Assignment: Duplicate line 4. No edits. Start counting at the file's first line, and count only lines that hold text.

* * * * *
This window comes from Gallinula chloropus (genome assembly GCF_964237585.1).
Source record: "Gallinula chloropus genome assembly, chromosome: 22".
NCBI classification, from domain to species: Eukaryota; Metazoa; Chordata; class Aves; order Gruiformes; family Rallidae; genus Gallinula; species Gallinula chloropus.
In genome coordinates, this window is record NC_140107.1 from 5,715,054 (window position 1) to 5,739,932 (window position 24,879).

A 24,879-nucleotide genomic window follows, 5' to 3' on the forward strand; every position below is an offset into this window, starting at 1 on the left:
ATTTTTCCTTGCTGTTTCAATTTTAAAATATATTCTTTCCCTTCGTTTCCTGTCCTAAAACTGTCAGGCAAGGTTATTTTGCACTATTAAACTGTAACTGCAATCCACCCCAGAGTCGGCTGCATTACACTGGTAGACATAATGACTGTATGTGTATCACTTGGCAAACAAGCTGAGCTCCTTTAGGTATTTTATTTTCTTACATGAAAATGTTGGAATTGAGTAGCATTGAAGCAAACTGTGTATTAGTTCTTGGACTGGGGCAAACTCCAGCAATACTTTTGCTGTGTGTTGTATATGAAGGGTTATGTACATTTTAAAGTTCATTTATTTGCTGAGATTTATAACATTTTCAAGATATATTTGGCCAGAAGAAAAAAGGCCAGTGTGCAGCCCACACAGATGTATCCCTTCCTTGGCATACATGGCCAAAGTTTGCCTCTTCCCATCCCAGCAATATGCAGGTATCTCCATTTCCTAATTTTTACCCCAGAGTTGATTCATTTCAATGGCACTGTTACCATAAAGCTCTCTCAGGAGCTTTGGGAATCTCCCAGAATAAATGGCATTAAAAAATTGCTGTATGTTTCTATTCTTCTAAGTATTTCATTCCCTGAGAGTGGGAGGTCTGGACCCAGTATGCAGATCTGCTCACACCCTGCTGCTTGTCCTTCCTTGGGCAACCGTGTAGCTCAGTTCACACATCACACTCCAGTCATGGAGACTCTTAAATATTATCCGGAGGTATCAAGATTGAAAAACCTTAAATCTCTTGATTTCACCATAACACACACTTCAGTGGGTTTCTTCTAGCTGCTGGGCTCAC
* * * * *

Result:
In genome coordinates, this window is record NC_140107.1 from 5,715,054 (window position 1) to 5,739,932 (window position 24,879).